Exchanging currency and other foreign financial matters

International travel, even to countries as close as Canada or Mexico, can result in a host of hidden charges and unforeseen hurdles. But there are ways to minimize your chances of getting some rude surprises, either while on the road or when you return home.

Exchanging foreign currency economically
When traveling outside one’s own country, it is a good idea to arrive with a modest amount of the local currency in one’s pocket for small purchases, taxi fare to the hotel, gratuities, etc. However, simply planning to stop at the foreign exchange kiosk at the airport on your way out could prove to be the most expensive option.

Polish zloty
In the midst of planning a trip to Poland, I checked currency converter XE (xe.com), which quoted an exchange rate of 3.71 Polish złoty (PLN; pronounced ZWO-teh) to the dollar, meaning that the straight exchange rate for PLN1,000 would be $269.28. However, it isn’t likely that you will be able to find that price offered anywhere; virtually every entity builds in its cost of doing business.

Banks have historically offered the most favorable exchange rates. The local branch of a major bank offered to sell the currency at PLN3.326 to the dollar or $300.70 for PLN1,000. That would amount to an exchange fee of about 11.5 percent over XE’s quoted exchange rate.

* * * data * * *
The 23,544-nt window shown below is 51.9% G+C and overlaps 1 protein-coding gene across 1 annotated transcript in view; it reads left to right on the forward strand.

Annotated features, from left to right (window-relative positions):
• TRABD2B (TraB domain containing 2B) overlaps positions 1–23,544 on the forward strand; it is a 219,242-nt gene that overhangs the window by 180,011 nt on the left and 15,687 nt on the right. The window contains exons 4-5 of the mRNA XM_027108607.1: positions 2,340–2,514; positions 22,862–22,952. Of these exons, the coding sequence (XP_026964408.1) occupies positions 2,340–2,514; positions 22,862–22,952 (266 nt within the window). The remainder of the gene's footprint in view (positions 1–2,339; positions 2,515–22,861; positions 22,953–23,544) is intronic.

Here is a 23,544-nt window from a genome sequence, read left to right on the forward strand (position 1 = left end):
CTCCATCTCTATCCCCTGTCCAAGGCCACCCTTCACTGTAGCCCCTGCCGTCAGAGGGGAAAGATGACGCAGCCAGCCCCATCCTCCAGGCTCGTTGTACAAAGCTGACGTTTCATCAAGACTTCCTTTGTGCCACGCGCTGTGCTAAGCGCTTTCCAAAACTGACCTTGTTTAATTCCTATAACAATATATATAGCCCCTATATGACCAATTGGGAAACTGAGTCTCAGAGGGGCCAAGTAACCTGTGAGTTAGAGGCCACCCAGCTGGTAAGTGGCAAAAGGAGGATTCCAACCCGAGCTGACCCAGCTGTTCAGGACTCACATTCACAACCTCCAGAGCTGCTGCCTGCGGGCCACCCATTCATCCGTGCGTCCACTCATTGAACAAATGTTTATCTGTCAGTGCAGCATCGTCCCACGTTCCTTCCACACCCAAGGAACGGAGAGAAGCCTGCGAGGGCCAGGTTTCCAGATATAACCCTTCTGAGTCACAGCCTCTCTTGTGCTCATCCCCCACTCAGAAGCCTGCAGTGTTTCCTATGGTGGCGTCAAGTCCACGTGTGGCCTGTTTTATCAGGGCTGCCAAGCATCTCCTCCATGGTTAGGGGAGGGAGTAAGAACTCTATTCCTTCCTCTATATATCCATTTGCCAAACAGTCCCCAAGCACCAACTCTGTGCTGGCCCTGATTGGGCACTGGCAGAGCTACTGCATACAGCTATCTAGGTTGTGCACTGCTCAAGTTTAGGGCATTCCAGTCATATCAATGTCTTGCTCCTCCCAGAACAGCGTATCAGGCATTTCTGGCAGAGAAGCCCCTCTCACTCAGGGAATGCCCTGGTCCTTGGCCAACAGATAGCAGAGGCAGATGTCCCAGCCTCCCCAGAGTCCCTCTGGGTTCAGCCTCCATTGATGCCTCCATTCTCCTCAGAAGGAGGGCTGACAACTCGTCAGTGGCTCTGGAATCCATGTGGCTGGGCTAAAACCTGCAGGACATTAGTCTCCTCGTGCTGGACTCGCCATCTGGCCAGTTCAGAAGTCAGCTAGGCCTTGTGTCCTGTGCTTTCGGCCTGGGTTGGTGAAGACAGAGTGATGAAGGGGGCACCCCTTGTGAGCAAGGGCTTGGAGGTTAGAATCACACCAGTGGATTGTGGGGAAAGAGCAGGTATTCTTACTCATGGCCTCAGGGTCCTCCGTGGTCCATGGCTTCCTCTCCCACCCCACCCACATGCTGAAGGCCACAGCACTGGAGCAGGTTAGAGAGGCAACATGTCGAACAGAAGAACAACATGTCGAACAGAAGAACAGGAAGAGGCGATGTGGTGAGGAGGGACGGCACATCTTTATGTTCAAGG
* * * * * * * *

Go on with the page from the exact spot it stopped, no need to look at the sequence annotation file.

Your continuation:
At Seattle-Tacoma International Airport (SEA), the International Currency Exchange (ICE) booth quoted a purchase price of PLN3.18 to the dollar, meaning that PLN1,000 would cost me $314.47. However, ICE also levies “handling fees” on transactions of less than US$750. The fee for buying currency is $9.95, and $7.95 for selling back to them at the end of the trip. That means my PLN1,000 would have cost $324.93 to purchase, and another $7.95 to sell back whatever I brought home.

As I was leaving, another gentleman approached the booth to ask about buying Japanese yen. He needn't have bothered. Most major airports have automated teller machines that will dispense the local currency at a much better rate than exchange kiosks; all one needs is a debit or credit card to get cash before leaving the terminal.

However, it is important to use an ATM operated by a local bank as opposed to an independent vendor. For example, during my most recent trip to Japan, I passed by a number of ATMs whose operators I did not recognize. I ultimately used one operated by JCB, or Japan Commercial Bank, a financial institution I recognized.

Likewise, Warsaw Chopin Airport (WAW) lists four ATMs on its website, including three that are operated by banks headquartered in Poland and a fourth operated by Euronet, a U.S.-based provider of electronic payment services that includes ATMs. Typically, such providers offer an exchange rate that is less favorable than those offered by banks.